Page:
First look: Nintendo Switch
It’s a familiar tale: any time I once made to play Metal Gear Solid, Pro Evolution Soccer or PaRappa the Rapper has long since been eroded by the glamours of parenthood and an erratic work schedule. Mario Kart Wii still gets spun up, as much of an occasional treat for me as it is for my kids.
I am the ‘lapsed gamer’.
But I do still play games. Armed with my smartphone or tablet, pocket puzzlers like the stunning Monument Valley, gory graphic novel epics such as The Walking Dead or riddlers including Mr Robot help ensure that train platform dead-time can still be game-time.
I’ve yet to tire of exploring new places with Pokémon Go, and I stand firm that the Swift Playgrounds lessons are every bit as satisfying as a good Sudoku puzzle – plus I get to learn a valuable skill.
I am the ‘on-the-go gamer’. Living the smartphone gaming dream I am part of the fastest area of revenue growth in the games industry.
So, when Nintendo formally announced its latest console last Friday I wondered if it was an attempt to appeal to gamers like me.
Nintendo Switch is a hybrid tablet/TV games console, as comfortable in your hands as it is hooked up to your television. Accompanying the hardware is a strong first year line-up of titles including new the Zelda Breath of the Wild and Super Mario Odyssey adventures.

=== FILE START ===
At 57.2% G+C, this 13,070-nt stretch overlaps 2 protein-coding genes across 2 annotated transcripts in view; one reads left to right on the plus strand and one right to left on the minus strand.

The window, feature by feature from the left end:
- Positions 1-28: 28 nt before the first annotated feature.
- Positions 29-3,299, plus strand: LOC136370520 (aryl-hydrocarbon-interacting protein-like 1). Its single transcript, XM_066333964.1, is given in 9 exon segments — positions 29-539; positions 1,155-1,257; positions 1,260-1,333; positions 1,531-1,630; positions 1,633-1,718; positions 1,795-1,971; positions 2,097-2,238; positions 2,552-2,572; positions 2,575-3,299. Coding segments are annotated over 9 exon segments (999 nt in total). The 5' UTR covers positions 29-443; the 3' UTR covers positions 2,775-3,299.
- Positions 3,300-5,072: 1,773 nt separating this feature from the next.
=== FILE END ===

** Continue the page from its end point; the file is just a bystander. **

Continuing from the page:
But the big question is whether Nintendo has given itself enough of a fighting chance with the Switch to emerge from the shadow of the debacle that was the Wii U, to overcome the console behemoths that are Microsoft and Sony, and to take on the smartphone gaming market.
That was the topic of the story I wrote this week for Mobile World Live: “Will Nintendo fanboys make the Switch?”.
After going hands on with the Nintendo Switch at the London launch event, including playing the new fun fighting game Arms, I headed over to BBC Broadcasting House to report back for two live spots with the BBC News Channel and BBC World News: